Campus Box 1134
Biological Chemistry; Biophysical Chemistry; Biophysics; Cancer; Cells; In Vivo Magnetic Resonance; Living Systems; Magnetic Resonance Imaging; Magnetic Resonance; Neuroscience; Physical Chemistry Plants; Small-Animal Models;
Magnetic Resonance of Intact Biological Systems: Ackerman and collaborators within the Biomedical MR Laboratory (BMRL) are focused on the development and application of magnetic resonance spectroscopy (MRS) and imaging (MRI) for study of intact, functioning biological systems representing both Animalia and Plantae Kingdoms. Cell/tissue function and structure are accessible via MR methods, advantages of which include: ● non-ionizing radiation (MR techniques are inherently non-invasive and non-destructive); ●simultaneous, multi-component metabolic analysis; and ● sensitivity to subtle changes in motion/displacement, magnetic susceptibility, and structure at the molecular, micro-, and mesocopic levels. Two projects serve to illustrate this theme.
Diffusion-Sensitive MR: The incoherent displacement motion of tissue water is hindered and restricted by various micro-structural barriers. Mammalian tissue water diffusion can be readily monitored by MR and has proven of great value in characterizing a variety of normal and pathologic states, providing a unique means to assess/quantify cancer progression and therapy, neurodegenerative diseases, and developmental neurobiology. Unfortunately, the manner in which the MR water diffusion signal encodes tissue microstructure and function remains poorly understood. Thus, elucidating the biophysical phenomena governing water diffusion in tissue systems is a critical area of MR research, and the BMRL is prominent in this arena. Ackerman and collaborators employ diffusion-sensitive MR methods with carefully chosen model systems ranging from cultured cells, to small animals (mice, rats), to humans, in concert with efforts to develop biophysical models that quantitatively describe the effects of various micro-structural barriers as reflected in the MR diffusion signal.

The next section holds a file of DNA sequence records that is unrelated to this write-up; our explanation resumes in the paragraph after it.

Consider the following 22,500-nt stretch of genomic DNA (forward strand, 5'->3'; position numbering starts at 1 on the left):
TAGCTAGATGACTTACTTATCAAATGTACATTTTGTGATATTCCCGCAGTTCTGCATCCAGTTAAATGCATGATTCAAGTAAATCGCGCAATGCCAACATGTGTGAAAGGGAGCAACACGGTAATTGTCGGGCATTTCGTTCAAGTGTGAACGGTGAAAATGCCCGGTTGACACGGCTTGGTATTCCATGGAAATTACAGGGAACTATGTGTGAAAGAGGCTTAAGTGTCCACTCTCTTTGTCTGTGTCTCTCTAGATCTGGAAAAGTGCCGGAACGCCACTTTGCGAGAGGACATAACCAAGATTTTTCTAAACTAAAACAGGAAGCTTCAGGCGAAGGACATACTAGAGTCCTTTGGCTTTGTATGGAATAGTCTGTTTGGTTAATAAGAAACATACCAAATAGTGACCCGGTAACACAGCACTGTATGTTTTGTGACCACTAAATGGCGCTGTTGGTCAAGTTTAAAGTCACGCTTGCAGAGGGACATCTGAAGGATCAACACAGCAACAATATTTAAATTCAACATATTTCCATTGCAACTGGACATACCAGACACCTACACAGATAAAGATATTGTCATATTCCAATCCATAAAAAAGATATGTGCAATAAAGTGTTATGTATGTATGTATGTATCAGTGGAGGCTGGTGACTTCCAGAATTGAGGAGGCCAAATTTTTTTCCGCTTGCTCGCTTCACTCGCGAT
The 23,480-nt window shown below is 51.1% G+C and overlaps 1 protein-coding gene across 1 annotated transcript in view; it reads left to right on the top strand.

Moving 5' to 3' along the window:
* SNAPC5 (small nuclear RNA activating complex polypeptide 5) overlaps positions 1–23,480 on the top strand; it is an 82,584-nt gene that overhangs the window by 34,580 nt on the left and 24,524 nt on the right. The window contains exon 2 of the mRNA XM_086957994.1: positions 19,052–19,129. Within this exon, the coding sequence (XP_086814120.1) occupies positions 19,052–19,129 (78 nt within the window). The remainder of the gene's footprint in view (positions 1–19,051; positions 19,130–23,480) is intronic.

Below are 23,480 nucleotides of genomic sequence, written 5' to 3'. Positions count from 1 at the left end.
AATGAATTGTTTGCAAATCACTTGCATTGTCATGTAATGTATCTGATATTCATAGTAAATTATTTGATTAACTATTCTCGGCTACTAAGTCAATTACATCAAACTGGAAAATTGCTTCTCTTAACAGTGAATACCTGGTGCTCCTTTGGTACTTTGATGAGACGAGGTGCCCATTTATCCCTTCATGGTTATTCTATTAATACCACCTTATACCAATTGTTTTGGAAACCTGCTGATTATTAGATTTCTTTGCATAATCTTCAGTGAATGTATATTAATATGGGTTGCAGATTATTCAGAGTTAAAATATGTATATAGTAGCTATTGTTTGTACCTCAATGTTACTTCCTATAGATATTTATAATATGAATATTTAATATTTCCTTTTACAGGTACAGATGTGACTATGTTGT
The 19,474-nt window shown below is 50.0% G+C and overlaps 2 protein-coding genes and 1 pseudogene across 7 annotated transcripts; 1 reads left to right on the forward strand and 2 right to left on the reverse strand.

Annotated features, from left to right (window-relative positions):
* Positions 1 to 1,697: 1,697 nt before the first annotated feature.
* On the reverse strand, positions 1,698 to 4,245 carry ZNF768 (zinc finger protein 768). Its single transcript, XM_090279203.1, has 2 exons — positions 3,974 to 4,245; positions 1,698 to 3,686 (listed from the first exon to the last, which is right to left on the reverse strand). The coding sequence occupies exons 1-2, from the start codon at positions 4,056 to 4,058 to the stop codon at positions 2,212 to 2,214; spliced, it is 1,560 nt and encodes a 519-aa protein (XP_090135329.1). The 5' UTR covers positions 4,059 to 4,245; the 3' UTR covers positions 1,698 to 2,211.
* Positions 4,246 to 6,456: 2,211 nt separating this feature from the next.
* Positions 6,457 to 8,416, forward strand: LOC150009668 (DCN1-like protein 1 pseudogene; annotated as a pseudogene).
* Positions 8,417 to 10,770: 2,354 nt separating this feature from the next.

Radiation Necrosis: Radiation therapy is the most efficient treatment to cure or mitigate malignant brain tumors. However, approximately 20% of patients experience radiation necrosis six or more months following therapy and the presence of radiation necrosis complicates/masks the identification/diagnosis of recurrent tumor. MRI methods hold promise for quantitative assessment of radiation necrosis but development has been hampered by lack of a well-developed small-animal model of radiation necrosis in which specific focal regions of mouse brain are targeted, a sine qua non for such studies. Gamma Knife irradiation (~200 low-dose radiation beams directed to an isocenter) enables single-hemisphere mouse-brain irradiation. This provides a powerful platform for development and validation of quantitative radiation-necrosis assessment by MRI, a research program ongoing in the BMRL.
Awards & Honors
2011-present Founding Member, Board of Trustees, World Molecular Imaging Society.
2010-2011 Member and Treasurer, Board of Trustees, Academy of Molecular Imaging.
2007-2010 Council Chair, Institute for Molecular Imaging Science, Academy of Molecular Imaging.
2006-2008 Chair, In Vivo Magnetic Resonance Gordon Conference, 2008; Vice Chair 2006.
2004-present Member, Board of Trustees, Sigma-Aldrich (Charitable) Foundation.
2003 Fellow, St. Louis Academy of Science.
2001-2003 President, Dynamic MR Spectroscopy Study Group, International. Soc. Magn. Reson. Medicine.
1999-present Associate Editor, Journal of Magnetic Resonance.